It should be noted here that Taylor has experience on both the vengeance and self-judgment sides of the equation this episode. While Mason Cap plots to take over the No. 1 appliance supplier to Rebecca Cantu’s ailing department-store chain in order to stick it to her boyfriend, Mason Cap’s founder is confronted by its major-domo, Sarah, about, ahem, extracurricular activities with the company’s investor relations specialist, Lauren. It’s one thing for Mafee to be interested, but Lauren is Taylor’s employee. Is that the kind of hedge-fund hot shot Taylor wants to be?

What of our other major players this New Year? Chuck appears to blithely waltz even deeper into corruption, cutting a deal with Treasury Secretary Todd Krakow to free up the funds needed for his father’s construction project.

Bobby, meanwhile, hauls in both himself and pretty much every Axe Cap character with a speaking role on the holiday. He has pretexts for each: He has to help Wendy prepare; he has to defend against Taylor’s takeover of that appliance company; he has to come up with an appropriate tax-evasion scheme to offset the 18 fine art masterpieces he purchased on a whim at Art Basel; he needs Wags to deliver Joe’s Stone Crab takeout from Miami Beach; and so on. But he really just wants them to feel the same unceasing drive he does.

“What’s the point of being rich if you can’t [expletive] enjoy it?” Wendy asks, before convincing him to send everyone home again.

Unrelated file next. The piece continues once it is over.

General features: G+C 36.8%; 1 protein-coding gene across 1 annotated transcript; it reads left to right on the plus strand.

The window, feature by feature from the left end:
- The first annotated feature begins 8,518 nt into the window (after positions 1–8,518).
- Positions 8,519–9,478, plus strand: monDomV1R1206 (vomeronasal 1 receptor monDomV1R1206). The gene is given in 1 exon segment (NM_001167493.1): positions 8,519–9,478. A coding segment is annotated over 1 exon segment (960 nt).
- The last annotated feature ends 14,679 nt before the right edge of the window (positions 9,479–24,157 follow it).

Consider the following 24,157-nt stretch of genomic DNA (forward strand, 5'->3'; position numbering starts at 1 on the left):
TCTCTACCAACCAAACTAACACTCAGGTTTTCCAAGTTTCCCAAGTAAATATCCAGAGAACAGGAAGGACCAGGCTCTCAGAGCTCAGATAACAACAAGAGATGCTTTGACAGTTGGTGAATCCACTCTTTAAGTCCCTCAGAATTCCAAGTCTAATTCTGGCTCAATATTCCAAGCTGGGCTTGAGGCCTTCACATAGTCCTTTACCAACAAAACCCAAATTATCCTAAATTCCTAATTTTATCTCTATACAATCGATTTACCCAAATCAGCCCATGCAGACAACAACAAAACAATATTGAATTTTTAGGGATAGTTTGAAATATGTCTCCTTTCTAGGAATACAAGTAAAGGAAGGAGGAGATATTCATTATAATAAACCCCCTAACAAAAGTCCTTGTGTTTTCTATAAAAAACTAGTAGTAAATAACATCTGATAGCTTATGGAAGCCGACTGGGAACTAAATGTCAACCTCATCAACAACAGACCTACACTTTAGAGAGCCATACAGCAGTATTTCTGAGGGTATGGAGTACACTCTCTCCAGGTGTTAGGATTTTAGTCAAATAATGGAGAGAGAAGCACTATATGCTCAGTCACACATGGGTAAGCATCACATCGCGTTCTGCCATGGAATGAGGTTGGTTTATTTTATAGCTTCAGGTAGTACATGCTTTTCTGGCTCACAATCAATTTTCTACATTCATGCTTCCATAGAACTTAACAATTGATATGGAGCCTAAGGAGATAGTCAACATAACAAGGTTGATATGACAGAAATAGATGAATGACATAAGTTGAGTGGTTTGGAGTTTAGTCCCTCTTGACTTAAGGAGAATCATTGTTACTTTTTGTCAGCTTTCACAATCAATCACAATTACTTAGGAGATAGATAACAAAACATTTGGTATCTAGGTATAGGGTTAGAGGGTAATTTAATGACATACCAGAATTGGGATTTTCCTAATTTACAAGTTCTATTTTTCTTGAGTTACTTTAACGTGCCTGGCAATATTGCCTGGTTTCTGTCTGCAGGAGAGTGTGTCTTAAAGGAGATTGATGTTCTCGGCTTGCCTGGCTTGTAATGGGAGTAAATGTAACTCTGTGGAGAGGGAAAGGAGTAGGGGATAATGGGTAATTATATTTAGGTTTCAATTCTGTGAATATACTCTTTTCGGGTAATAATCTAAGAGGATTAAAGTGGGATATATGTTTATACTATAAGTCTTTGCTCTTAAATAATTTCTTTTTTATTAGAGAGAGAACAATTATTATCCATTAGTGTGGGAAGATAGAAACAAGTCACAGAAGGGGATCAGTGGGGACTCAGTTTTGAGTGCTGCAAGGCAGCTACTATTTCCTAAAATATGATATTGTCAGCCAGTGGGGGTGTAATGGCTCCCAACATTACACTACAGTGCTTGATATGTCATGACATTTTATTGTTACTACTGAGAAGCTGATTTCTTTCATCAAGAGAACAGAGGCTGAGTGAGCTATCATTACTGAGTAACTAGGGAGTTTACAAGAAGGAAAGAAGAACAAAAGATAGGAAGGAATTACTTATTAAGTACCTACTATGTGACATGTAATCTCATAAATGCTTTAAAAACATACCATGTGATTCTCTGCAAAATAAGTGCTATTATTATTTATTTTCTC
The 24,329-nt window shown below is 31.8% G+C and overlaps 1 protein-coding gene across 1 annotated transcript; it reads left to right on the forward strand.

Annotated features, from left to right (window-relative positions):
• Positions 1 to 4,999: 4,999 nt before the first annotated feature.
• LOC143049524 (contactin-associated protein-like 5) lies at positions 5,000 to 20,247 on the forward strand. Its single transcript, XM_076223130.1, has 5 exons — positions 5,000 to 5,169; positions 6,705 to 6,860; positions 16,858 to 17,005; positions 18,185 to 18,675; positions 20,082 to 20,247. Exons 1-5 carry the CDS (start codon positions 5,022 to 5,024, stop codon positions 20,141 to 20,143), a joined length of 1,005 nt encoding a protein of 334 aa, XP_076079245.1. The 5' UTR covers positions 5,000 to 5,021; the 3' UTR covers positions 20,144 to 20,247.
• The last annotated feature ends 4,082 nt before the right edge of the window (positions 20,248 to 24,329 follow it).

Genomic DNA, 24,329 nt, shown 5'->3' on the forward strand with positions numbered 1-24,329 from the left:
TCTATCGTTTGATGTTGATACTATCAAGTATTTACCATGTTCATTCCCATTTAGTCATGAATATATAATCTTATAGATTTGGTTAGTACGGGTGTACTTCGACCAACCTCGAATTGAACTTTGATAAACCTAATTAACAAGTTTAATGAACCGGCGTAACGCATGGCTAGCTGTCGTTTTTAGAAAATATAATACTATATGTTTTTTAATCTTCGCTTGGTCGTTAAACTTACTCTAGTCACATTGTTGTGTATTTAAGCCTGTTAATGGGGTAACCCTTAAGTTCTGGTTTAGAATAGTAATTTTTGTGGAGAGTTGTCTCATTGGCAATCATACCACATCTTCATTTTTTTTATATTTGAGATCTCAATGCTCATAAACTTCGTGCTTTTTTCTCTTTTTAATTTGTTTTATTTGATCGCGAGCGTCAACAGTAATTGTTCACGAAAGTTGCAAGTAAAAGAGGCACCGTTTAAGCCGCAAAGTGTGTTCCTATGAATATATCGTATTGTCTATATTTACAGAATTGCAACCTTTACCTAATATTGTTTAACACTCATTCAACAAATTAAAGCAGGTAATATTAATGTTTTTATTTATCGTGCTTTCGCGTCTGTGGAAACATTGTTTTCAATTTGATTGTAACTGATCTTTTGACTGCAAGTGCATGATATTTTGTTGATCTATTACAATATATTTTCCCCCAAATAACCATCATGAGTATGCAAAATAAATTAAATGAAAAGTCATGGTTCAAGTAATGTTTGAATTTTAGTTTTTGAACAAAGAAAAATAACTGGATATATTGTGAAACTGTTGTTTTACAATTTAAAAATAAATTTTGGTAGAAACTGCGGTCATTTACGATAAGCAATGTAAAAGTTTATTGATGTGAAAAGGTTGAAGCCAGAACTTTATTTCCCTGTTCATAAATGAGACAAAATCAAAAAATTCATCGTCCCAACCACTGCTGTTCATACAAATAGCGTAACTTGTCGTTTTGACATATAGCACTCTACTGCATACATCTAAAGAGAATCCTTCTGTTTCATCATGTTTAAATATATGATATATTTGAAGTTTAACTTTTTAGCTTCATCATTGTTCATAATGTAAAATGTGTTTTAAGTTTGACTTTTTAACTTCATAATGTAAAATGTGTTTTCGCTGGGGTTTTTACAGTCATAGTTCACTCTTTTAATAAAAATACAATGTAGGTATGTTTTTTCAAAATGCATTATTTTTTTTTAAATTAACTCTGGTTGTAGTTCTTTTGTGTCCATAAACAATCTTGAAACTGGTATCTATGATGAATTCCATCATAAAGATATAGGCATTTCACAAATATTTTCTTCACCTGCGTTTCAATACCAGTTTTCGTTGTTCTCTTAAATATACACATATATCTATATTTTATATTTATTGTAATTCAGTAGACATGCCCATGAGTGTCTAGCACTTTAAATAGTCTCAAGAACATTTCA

“I’ll let you know when I do,” he replies.

(Wags, as it happens, was relieved of the expensive watch gifted to him by his dying father during his Florida debauch. Wendy hires, and I’m quoting here, “a professional cuddler” to soothe him. I couldn’t let this pass without a mention.)

And then there’s Bryan Connerty, of all characters, who is faced with the kind of professional temptations troubling Wendy and Taylor. His wiretap of Chuck’s meeting with Krakow fails to yield the juiciest details. His underling Kate Sacker refuses to bend on her mandate to preserve the integrity of the probe.

You know what that means: Dr. Gus to the rescue! The bowlegged bulldog of a performance coach advises Connerty to commit fully to his mission in the most over-the-top ways imaginable. Sample quote: “The kamikaze get a bad name because everyone wants to focus on the suicide!”

So what should we take from Bryan’s subsequent decision to reconnect with his shiftless, bar-fighting big brother, a criminal whose safecracking skills can retrieve the Krakow deal from a vault in Charles Rhoades Sr.’s house? Is this, too, a suicide mission?

And what to make of the similarity between Dr. Gus’s praise of Bryan’s commitment and Bobby’s praise of Wendy’s? Is she wrong to feel that Axe is more loyal to her than Chuck, who can’t even remember the moment he knew she was the one? To quote Bobby, I’ll let you know when I do.

That not-knowing is what I enjoy most about “Billions.” Each episode is clockwork precise, doling out exactly enough information to get to the next step and no more. The arch dialogue sizzles in the brain, which is already hot from doing the work of trying to figure out where things are headed. And just when you think things are ready to boil over, you’re kept at a simmer for another week. You’ll get the dish you ordered exactly when the master chefs preparing it are ready to serve it.

Knowing this show, I’m guessing it will be served cold.